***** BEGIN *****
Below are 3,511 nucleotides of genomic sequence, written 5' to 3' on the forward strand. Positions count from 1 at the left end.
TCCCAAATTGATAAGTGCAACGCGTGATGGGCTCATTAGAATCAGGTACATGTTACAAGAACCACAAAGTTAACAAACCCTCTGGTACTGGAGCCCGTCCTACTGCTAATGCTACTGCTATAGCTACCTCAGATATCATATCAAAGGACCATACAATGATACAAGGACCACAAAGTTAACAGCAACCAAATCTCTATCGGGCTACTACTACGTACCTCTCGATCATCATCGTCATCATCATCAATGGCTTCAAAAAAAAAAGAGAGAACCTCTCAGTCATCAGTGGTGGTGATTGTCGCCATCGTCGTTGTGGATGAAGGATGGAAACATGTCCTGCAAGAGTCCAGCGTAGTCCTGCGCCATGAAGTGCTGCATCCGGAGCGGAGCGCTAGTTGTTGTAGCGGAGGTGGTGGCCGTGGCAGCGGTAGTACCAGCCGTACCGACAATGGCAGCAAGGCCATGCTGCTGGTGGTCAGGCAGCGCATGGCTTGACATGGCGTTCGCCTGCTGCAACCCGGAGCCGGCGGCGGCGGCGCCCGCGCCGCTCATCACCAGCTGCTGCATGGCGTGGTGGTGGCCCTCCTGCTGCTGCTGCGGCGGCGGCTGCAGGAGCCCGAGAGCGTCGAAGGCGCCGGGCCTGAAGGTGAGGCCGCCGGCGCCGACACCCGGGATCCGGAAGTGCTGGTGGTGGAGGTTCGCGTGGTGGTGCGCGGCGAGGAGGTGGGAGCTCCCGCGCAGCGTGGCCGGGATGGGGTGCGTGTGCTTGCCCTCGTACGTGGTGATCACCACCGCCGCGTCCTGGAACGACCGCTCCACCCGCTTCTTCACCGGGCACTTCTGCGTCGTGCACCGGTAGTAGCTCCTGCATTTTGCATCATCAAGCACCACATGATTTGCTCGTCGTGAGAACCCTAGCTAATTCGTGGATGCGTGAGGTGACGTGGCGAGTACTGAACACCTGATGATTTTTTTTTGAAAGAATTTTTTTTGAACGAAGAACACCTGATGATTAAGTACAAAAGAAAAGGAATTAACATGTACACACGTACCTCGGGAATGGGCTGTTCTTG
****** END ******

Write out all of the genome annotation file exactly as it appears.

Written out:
Below are 3,511 nucleotides of genomic sequence, written 5' to 3' on the forward strand. Positions count from 1 at the left end.
TCCCAAATTGATAAGTGCAACGCGTGATGGGCTCATTAGAATCAGGTACATGTTACAAGAACCACAAAGTTAACAAACCCTCTGGTACTGGAGCCCGTCCTACTGCTAATGCTACTGCTATAGCTACCTCAGATATCATATCAAAGGACCATACAATGATACAAGGACCACAAAGTTAACAGCAACCAAATCTCTATCGGGCTACTACTACGTACCTCTCGATCATCATCGTCATCATCATCAATGGCTTCAAAAAAAAAAGAGAGAACCTCTCAGTCATCAGTGGTGGTGATTGTCGCCATCGTCGTTGTGGATGAAGGATGGAAACATGTCCTGCAAGAGTCCAGCGTAGTCCTGCGCCATGAAGTGCTGCATCCGGAGCGGAGCGCTAGTTGTTGTAGCGGAGGTGGTGGCCGTGGCAGCGGTAGTACCAGCCGTACCGACAATGGCAGCAAGGCCATGCTGCTGGTGGTCAGGCAGCGCATGGCTTGACATGGCGTTCGCCTGCTGCAACCCGGAGCCGGCGGCGGCGGCGCCCGCGCCGCTCATCACCAGCTGCTGCATGGCGTGGTGGTGGCCCTCCTGCTGCTGCTGCGGCGGCGGCTGCAGGAGCCCGAGAGCGTCGAAGGCGCCGGGCCTGAAGGTGAGGCCGCCGGCGCCGACACCCGGGATCCGGAAGTGCTGGTGGTGGAGGTTCGCGTGGTGGTGCGCGGCGAGGAGGTGGGAGCTCCCGCGCAGCGTGGCCGGGATGGGGTGCGTGTGCTTGCCCTCGTACGTGGTGATCACCACCGCCGCGTCCTGGAACGACCGCTCCACCCGCTTCTTCACCGGGCACTTCTGCGTCGTGCACCGGTAGTAGCTCCTGCATTTTGCATCATCAAGCACCACATGATTTGCTCGTCGTGAGAACCCTAGCTAATTCGTGGATGCGTGAGGTGACGTGGCGAGTACTGAACACCTGATGATTTTTTTTTGAAAGAATTTTTTTTGAACGAAGAACACCTGATGATTAAGTACAAAAGAAAAGGAATTAACATGTACACACGTACCTCGGGAATGGGCTGTTCTTG